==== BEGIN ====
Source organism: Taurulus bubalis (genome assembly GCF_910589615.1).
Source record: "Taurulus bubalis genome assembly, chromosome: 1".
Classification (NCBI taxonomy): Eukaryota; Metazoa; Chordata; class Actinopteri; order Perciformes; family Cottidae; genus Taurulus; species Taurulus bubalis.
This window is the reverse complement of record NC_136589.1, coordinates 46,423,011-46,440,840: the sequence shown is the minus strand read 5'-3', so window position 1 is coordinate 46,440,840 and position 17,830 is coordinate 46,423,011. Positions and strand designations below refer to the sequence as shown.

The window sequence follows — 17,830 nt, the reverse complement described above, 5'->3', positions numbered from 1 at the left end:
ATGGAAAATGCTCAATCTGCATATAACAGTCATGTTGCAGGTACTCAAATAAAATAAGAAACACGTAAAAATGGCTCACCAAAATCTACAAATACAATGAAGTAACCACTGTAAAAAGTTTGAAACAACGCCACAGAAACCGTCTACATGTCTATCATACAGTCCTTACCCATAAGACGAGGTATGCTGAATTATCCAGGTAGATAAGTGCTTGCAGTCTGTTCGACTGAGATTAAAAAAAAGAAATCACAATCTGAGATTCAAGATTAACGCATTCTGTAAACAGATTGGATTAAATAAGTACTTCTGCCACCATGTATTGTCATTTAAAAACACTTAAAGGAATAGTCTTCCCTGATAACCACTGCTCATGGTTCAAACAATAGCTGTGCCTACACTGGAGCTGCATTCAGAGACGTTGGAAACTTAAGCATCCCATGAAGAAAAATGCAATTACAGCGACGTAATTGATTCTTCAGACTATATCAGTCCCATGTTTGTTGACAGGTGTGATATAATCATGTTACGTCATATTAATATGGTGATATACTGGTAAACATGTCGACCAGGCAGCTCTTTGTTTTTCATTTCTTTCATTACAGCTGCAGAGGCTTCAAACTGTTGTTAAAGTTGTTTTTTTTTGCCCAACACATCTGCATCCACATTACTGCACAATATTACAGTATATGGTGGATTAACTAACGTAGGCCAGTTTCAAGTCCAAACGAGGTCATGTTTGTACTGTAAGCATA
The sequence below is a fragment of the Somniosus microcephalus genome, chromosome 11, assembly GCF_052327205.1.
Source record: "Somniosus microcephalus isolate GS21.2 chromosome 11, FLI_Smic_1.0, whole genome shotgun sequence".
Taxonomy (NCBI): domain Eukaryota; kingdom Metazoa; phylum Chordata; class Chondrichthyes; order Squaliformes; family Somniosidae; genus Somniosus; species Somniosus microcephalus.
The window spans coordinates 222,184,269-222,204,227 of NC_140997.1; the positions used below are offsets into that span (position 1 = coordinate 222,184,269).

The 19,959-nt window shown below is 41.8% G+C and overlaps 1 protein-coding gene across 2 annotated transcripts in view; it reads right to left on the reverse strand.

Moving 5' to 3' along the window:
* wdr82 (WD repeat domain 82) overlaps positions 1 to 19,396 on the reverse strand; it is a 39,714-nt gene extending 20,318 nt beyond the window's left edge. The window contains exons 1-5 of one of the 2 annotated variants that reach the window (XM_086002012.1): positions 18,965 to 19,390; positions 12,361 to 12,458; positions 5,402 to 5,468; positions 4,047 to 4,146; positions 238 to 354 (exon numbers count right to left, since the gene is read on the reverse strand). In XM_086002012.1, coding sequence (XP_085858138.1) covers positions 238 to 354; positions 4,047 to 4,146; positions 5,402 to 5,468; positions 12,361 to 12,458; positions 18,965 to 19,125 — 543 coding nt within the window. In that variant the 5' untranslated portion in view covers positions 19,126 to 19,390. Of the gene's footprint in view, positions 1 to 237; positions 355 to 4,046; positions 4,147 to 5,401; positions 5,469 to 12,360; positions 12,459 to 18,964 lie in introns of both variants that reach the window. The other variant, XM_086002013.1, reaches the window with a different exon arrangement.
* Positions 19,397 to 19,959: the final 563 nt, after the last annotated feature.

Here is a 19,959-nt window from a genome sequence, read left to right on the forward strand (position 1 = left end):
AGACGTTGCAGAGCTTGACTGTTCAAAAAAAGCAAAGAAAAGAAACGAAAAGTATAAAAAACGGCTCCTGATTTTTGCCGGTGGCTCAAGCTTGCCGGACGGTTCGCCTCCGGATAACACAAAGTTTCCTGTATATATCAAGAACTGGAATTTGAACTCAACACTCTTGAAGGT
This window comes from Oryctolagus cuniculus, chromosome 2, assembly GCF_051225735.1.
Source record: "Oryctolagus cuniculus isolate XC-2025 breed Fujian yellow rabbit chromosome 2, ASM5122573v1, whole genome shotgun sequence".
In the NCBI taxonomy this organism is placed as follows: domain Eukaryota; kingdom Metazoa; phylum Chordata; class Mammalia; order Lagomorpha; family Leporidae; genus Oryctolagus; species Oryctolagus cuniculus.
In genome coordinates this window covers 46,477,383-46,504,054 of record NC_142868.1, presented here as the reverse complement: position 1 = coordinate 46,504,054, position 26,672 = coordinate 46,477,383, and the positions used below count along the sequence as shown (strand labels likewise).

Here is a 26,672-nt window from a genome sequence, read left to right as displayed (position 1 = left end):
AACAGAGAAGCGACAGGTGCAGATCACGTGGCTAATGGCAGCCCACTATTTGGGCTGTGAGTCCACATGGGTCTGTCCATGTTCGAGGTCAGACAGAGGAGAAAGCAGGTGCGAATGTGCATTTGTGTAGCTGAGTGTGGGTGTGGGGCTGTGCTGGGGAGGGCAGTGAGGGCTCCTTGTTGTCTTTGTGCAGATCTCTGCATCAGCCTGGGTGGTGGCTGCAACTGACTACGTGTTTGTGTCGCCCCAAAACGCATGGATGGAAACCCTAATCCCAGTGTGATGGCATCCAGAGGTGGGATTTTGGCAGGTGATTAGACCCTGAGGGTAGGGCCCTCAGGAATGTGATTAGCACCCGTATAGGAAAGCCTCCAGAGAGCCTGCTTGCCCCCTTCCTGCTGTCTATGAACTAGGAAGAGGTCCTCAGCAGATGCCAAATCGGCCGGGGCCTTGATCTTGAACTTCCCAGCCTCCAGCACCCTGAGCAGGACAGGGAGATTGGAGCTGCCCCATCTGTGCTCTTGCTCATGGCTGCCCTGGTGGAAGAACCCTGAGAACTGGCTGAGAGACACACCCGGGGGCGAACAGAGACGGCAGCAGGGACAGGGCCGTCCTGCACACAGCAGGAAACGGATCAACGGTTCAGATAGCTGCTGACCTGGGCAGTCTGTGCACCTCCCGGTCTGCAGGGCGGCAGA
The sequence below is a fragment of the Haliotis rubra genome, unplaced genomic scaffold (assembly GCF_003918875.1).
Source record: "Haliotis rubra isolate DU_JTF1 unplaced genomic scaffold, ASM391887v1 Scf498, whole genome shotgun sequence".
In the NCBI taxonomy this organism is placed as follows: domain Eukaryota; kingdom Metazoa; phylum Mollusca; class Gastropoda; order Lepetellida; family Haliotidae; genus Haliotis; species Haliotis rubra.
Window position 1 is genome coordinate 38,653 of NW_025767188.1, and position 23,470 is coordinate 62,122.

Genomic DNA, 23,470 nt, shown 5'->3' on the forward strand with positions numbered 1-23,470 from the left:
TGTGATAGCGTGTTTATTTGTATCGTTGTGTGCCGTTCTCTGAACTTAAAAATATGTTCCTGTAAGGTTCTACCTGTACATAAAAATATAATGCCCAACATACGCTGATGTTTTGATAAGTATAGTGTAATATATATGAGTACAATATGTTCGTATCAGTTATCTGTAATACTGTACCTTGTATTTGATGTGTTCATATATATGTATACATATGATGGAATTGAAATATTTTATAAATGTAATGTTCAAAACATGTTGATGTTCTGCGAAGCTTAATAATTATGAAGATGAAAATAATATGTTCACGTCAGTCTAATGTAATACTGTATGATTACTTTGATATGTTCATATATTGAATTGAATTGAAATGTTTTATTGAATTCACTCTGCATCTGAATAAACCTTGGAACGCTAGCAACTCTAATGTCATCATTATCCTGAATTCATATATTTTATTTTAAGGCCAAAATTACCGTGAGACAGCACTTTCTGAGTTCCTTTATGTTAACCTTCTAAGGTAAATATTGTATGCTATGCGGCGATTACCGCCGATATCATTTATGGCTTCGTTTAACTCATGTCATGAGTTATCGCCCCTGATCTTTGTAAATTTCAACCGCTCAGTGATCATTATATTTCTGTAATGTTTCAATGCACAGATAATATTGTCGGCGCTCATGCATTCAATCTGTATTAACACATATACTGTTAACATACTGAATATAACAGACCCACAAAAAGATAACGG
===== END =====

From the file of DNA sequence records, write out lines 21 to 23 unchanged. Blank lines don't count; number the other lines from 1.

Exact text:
Here is a 26,672-nt window from a genome sequence, read left to right as displayed (position 1 = left end):
AACAGAGAAGCGACAGGTGCAGATCACGTGGCTAATGGCAGCCCACTATTTGGGCTGTGAGTCCACATGGGTCTGTCCATGTTCGAGGTCAGACAGAGGAGAAAGCAGGTGCGAATGTGCATTTGTGTAGCTGAGTGTGGGTGTGGGGCTGTGCTGGGGAGGGCAGTGAGGGCTCCTTGTTGTCTTTGTGCAGATCTCTGCATCAGCCTGGGTGGTGGCTGCAACTGACTACGTGTTTGTGTCGCCCCAAAACGCATGGATGGAAACCCTAATCCCAGTGTGATGGCATCCAGAGGTGGGATTTTGGCAGGTGATTAGACCCTGAGGGTAGGGCCCTCAGGAATGTGATTAGCACCCGTATAGGAAAGCCTCCAGAGAGCCTGCTTGCCCCCTTCCTGCTGTCTATGAACTAGGAAGAGGTCCTCAGCAGATGCCAAATCGGCCGGGGCCTTGATCTTGAACTTCCCAGCCTCCAGCACCCTGAGCAGGACAGGGAGATTGGAGCTGCCCCATCTGTGCTCTTGCTCATGGCTGCCCTGGTGGAAGAACCCTGAGAACTGGCTGAGAGACACACCCGGGGGCGAACAGAGACGGCAGCAGGGACAGGGCCGTCCTGCACACAGCAGGAAACGGATCAACGGTTCAGATAGCTGCTGACCTGGGCAGTCTGTGCACCTCCCGGTCTGCAGGGCGGCAGA
The sequence below is a fragment of the Haliotis rubra genome, unplaced genomic scaffold (assembly GCF_003918875.1).